Social justice advocates are urging the Victorian government to prioritise a bill that would modernise legislation for dealing with an accused person deemed unfit to stand trial due to mental health issues or cognitive impairment.
The bill was introduced by the former attorney general Jill Hennessy in 2020 but is yet to be debated by the parliament, and would amend the Crimes (Mental Impairment and Unfitness to be Tried) Act 1997.
The bill was introduced after the Victorian ombudsman Deborah Glass in 2018 reported on a the case of a 39-year-old mentally impaired woman, which she said was the saddest she had ever investigated.
The woman, known only as Rebecca to protect her identity, spent 18 months in a maximum security women’s prison locked in solitary confinement for up to 23 hours a day, screaming with distress for hours on end.
If passed, the bill would improve the review process of indefinite supervision orders to include a more therapeutic approach and insert a statutory definition of mental impairment in the legislation.
It would also improve the legislation’s interaction with the Mental Health Act and Disability Act to offer pathways for less restrictive orders.
Uniting Church Australia’s senior social justice advocate Dr Mark Zirnsak urged the government to bring the bill on for debate.
“We really need to see it passed and not leave this area unaddressed,” he told Guardian Australia.
“We see significant impacts on people who are deemed unfit to stand trial, as highlighted in the case of 2018 by the Victorian ombudsman. To have this bill sitting around now for two years in the parliament is disappointing.”
A Victorian government spokesperson said it was ensuring the bill was “still relevant and fit-for-purpose in the current landscape”.
“These are important reforms and we’re ensuring we get this right,” they said.
“This work is ongoing while we get on with progressing our significant wider legislative agenda.”
Zirnsak said he hoped the Andrews government, which has made mental health reform a key policy pillar, would be “willing to move on this quickly for the benefit of people who are suffering from mental health issues and mental impairment”.
He said the legislation would help prevent cases like Rebecca from arising again.
Rebecca, who was charged with breaching an intervention order taken out by her family and for resisting police, was found unfit to stand trial and was not guilty because of mental impairment. The ombudsman’s report concluded she remained in prison simply because there was nowhere else for her to go.
The judge in her case said she may have only been sentenced to a month in prison if she had pleaded guilty and been sentenced.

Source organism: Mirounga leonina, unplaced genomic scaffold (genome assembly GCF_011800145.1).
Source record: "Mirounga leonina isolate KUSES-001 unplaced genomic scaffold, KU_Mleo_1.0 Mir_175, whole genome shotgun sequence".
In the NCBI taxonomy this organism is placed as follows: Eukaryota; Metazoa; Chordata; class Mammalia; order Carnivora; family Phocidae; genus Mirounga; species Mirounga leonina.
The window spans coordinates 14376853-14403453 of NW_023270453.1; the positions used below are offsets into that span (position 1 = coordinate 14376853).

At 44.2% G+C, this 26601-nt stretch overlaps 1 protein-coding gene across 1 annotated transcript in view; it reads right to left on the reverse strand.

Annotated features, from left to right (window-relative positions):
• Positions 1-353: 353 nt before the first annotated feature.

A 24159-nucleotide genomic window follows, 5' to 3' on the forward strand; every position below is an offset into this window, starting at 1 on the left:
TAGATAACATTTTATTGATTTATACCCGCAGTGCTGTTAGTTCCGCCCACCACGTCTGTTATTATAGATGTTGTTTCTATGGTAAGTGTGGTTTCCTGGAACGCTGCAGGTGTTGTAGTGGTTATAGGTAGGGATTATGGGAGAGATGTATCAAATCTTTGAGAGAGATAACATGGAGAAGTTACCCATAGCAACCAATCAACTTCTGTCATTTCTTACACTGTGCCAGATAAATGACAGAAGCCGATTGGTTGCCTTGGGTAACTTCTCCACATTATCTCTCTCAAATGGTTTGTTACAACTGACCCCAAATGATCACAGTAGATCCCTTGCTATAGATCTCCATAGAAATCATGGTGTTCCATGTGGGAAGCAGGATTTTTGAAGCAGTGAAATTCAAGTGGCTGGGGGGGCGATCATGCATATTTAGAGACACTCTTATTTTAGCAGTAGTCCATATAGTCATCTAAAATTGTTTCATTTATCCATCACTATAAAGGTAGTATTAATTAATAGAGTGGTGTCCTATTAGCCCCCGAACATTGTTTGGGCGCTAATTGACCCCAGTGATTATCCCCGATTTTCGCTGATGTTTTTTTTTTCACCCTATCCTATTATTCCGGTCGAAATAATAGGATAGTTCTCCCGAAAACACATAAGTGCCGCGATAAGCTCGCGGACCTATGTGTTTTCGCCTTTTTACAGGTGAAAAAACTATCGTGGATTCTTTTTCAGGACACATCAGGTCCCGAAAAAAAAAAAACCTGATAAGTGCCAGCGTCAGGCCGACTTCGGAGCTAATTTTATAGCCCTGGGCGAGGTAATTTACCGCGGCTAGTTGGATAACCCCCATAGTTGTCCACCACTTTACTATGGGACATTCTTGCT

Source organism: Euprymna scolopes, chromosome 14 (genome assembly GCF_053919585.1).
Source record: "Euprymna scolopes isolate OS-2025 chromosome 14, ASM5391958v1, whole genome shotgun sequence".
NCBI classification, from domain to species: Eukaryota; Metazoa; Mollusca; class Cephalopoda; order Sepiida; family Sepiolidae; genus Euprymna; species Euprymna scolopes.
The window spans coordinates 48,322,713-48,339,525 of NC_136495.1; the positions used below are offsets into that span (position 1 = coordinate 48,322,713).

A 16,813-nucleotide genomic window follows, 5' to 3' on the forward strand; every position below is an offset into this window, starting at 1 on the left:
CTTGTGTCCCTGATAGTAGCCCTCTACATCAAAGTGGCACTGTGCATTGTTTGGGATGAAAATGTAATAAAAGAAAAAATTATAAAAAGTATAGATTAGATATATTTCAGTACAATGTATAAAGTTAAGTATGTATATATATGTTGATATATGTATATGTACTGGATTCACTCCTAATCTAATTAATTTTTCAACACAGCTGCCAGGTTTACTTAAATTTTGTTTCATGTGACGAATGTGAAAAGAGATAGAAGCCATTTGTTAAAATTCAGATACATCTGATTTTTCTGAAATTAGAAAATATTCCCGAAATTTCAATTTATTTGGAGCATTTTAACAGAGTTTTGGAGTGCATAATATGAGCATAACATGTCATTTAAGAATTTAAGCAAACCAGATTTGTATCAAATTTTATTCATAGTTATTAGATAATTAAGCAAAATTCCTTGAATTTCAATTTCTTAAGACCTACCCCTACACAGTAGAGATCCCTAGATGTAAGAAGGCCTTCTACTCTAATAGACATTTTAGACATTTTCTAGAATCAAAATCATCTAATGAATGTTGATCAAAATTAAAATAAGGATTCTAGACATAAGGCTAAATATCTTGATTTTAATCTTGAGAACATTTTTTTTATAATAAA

Better support services urgently needed, expert says
Dr Chris Maylea, deputy chair of the Victorian Mental Illness Awareness Council and an associate professor of law at La Trobe University, said the council would welcome the reform, which would modernise the current act. He said the main area that needed urgent change was the introduction of better support services.
“One of the things the bill is hoping to achieve is to integrate some of that support a bit more into the forensic systems,” he said.
“If somebody can be supported, for example, within an NDIS package, then that should be taken into account a bit more.’”
The act governs how people are treated by the justice system when they have a serious mental health issue or cognitive impairment that would deem them incapable of standing trial or being held criminally responsible for their offending.
The act also oversees the regime for the supervision and management of this cohort to ensure they receive long-term treatment.
A court can issue supervision orders under the act, and those on custodial orders are generally detained and supervised at the Thomas Embling hospital. Non-custodial orders allows treatment in the community.
The orders are indefinite and can end only when the court deems it appropriate, taking into account risks to the community and treatment progression.
Under Victorian law, people found unfit to stand trial due to mental impairment cannot be detained in prison unless there is no practicable alternative. But people declared liable for a custodial order are sometimes detained in prisons due to insufficient capacity at mental health or disability services.
Lengthy wait times – sometimes up to nine months - triggered the Victorian government to last year announce a $350m funding package for Thomas Embling – run by government agency Forensicare – that would result in an additional 82 beds.
In most circumstances, Forensicare supervises people with a mental illness under the act.
A Forensicare spokesperson said it was currently overseeing 97 people on a custodial supervision order at Thomas Embling hospital. Additionally, seven people deemed liable for supervision under the act are awaiting an available bed at the facility.